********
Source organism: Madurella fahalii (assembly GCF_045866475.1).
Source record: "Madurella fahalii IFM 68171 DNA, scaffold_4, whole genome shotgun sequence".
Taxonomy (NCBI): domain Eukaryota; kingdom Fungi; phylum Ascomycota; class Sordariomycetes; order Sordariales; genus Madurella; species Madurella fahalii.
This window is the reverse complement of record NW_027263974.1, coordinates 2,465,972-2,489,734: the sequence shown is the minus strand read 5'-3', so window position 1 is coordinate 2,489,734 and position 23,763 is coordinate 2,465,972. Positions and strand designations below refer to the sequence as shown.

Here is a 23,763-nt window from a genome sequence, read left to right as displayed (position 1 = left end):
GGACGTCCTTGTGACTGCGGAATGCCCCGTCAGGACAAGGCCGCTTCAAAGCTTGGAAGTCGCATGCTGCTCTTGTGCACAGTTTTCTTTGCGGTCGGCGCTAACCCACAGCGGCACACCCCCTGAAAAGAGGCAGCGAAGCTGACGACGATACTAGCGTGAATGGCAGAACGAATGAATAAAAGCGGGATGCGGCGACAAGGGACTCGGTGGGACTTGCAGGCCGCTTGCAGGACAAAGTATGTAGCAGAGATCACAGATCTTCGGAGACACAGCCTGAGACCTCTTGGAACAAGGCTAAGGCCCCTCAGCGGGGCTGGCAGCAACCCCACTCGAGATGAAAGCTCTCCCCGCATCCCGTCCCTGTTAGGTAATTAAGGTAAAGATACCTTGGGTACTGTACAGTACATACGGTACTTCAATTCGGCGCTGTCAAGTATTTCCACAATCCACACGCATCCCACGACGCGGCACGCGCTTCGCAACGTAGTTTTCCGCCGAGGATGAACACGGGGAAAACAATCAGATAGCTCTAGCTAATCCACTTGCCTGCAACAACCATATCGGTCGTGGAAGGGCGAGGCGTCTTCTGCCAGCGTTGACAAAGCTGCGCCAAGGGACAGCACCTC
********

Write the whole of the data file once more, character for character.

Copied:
Source organism: Madurella fahalii (assembly GCF_045866475.1).
Source record: "Madurella fahalii IFM 68171 DNA, scaffold_4, whole genome shotgun sequence".
Taxonomy (NCBI): domain Eukaryota; kingdom Fungi; phylum Ascomycota; class Sordariomycetes; order Sordariales; genus Madurella; species Madurella fahalii.
This window is the reverse complement of record NW_027263974.1, coordinates 2,465,972-2,489,734: the sequence shown is the minus strand read 5'-3', so window position 1 is coordinate 2,489,734 and position 23,763 is coordinate 2,465,972. Positions and strand designations below refer to the sequence as shown.

Here is a 23,763-nt window from a genome sequence, read left to right as displayed (position 1 = left end):
GGACGTCCTTGTGACTGCGGAATGCCCCGTCAGGACAAGGCCGCTTCAAAGCTTGGAAGTCGCATGCTGCTCTTGTGCACAGTTTTCTTTGCGGTCGGCGCTAACCCACAGCGGCACACCCCCTGAAAAGAGGCAGCGAAGCTGACGACGATACTAGCGTGAATGGCAGAACGAATGAATAAAAGCGGGATGCGGCGACAAGGGACTCGGTGGGACTTGCAGGCCGCTTGCAGGACAAAGTATGTAGCAGAGATCACAGATCTTCGGAGACACAGCCTGAGACCTCTTGGAACAAGGCTAAGGCCCCTCAGCGGGGCTGGCAGCAACCCCACTCGAGATGAAAGCTCTCCCCGCATCCCGTCCCTGTTAGGTAATTAAGGTAAAGATACCTTGGGTACTGTACAGTACATACGGTACTTCAATTCGGCGCTGTCAAGTATTTCCACAATCCACACGCATCCCACGACGCGGCACGCGCTTCGCAACGTAGTTTTCCGCCGAGGATGAACACGGGGAAAACAATCAGATAGCTCTAGCTAATCCACTTGCCTGCAACAACCATATCGGTCGTGGAAGGGCGAGGCGTCTTCTGCCAGCGTTGACAAAGCTGCGCCAAGGGACAGCACCTC